Using information that reporter Joanna Lin provided me, we identified the most common foreign languages spoken in California homes and decided we should also create Spanish, Vietnamese, traditional Chinese and simplified Chinese versions. For our translations, we turned to Beam Translation & Media Corporation (a frequent partner), Linh Nguyen and our very own intern, Ariane Wu.
As we got closer to the finish line with the content of the coloring book, we also turned to teachers across the state. It’s one thing to know that we have created something factual and informative, but we had to be sure, too, that children ages 5 to 10 would also find it accessible and interesting.
Kathrine Lafleur, Anna Isler and Margaret Turner were among those wonderful elementary school teachers who volunteered to review it. Their suggestions were on point and extremely useful.
Now that we had the coloring book essentially complete, you would think that we were ready to relax. Anything but.
We initially assumed we’d be printing around 2,000 copies. But even to justify an order that large, we needed to reach out and see whether there was enough interest. I shared early drafts with a few nonprofits, as well as with a Chinese school association and some acquaintances. I was excited the first time we got an order for 30 books, thrilled when a school asked for 500, and completely blown away when the Oakland Head Start system came in for 1,300.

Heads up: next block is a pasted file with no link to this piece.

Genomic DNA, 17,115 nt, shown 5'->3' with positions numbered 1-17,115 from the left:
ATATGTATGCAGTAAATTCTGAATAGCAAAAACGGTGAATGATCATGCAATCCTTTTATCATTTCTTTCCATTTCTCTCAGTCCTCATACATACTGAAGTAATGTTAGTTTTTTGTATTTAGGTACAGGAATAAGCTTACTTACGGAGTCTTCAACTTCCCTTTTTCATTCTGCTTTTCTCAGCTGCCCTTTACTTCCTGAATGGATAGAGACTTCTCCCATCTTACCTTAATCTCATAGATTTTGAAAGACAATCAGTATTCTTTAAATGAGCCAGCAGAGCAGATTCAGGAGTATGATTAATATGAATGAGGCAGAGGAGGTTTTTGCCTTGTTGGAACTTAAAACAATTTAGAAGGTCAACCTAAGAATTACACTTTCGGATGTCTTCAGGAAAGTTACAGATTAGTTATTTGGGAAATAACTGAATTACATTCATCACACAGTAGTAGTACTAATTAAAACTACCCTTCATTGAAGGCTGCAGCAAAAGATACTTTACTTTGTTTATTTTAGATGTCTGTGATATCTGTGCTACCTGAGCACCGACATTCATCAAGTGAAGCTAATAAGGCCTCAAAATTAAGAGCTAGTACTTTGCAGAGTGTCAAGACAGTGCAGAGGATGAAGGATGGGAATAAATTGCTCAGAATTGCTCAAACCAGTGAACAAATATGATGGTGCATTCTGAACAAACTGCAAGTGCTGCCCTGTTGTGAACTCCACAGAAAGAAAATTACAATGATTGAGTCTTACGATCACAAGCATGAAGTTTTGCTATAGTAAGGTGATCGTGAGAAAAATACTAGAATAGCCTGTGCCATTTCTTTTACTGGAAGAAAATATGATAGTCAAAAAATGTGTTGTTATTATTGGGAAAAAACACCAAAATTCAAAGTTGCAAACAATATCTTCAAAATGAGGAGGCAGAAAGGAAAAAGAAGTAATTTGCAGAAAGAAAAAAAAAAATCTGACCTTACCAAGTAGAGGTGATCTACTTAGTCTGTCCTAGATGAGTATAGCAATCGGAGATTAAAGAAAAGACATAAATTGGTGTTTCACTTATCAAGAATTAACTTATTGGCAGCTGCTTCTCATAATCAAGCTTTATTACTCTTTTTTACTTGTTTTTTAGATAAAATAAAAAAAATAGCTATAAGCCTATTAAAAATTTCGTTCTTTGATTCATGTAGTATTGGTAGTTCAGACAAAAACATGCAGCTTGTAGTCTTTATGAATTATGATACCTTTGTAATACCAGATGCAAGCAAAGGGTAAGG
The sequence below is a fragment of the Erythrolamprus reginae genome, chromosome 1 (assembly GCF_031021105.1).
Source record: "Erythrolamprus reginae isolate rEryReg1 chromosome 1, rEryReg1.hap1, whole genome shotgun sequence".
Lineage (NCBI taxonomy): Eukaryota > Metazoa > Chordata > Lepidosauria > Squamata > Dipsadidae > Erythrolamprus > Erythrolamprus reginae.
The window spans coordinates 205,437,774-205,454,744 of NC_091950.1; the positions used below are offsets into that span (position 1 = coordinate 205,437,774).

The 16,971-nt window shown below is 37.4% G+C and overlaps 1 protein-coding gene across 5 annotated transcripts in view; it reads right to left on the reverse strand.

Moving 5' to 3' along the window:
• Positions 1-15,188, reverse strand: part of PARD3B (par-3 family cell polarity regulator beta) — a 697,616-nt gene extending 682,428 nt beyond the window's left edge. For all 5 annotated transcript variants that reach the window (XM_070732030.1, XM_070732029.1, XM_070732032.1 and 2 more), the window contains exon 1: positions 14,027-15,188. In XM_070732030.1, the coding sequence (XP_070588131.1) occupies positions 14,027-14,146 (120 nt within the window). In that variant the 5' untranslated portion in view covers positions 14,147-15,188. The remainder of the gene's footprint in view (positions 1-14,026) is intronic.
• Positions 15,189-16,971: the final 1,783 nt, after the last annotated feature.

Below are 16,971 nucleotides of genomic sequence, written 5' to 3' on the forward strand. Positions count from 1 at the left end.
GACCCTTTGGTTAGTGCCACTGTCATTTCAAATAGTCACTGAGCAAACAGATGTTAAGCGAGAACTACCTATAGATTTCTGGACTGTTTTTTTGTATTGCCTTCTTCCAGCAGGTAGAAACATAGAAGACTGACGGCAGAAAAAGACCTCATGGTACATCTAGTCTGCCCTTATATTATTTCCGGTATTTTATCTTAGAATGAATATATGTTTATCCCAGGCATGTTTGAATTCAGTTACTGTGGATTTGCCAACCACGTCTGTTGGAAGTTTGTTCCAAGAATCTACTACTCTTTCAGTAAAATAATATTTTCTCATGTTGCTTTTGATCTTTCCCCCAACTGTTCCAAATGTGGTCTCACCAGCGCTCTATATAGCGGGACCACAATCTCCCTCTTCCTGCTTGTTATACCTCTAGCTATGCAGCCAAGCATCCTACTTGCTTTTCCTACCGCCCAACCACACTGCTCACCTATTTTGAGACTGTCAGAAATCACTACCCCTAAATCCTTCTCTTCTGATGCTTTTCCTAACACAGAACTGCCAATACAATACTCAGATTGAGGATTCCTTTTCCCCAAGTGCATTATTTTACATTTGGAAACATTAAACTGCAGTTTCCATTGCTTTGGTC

Our plan to order 2,000 quickly changed to 10,000. By the time we received a request for 15,000 copies, we knew we had to raise our expectations. Somehow we’d gone from 2,000 copies to an estimated first run of 36,000. (Click here to download an order form.) Our Editorial Director Mark Katches has set a target of 50,000 copies. A few weeks ago, that sounded nuts. But now it just may happen.
Now my focus had to turn to acquiring the funds necessary to publish such a large order. I’ve worn my share of hats in the journalism world: intern, research editor, writer, copy editor, managing editor. But I’ve never done sales. Fortunately this is a product I’m pleased to share with potential underwriters, and Center for Investigative Reporting Executive Director Robert Rosenthal has been an excellent mentor. Within a matter of weeks, we were able to bring in KQED, public media for Northern California, Inkworks Press, Patch and the Public Insight Network as sponsors.
We have happily been making “Ready to Rumble” available completely free of charge to schools and nonprofits, but unfortunately we now have to place some limits in order to cover our substantial printing costs. Moving forward, we’ll charge $1 per book on orders larger than 50.
Throughout April, we will be touring California, hosting emergency preparedness classes, visiting schools and attending events focused on children’s safety.
To learn more, visit www.californiawatch.org/connect. If you are interested in becoming a future sponsor or collaborating on an event, please e-mail firstname.lastname@example.org. And you can always follow our adventures on Twitter – at @alvaradoCW and @SunnyCW – or with the hashtag #shakyground.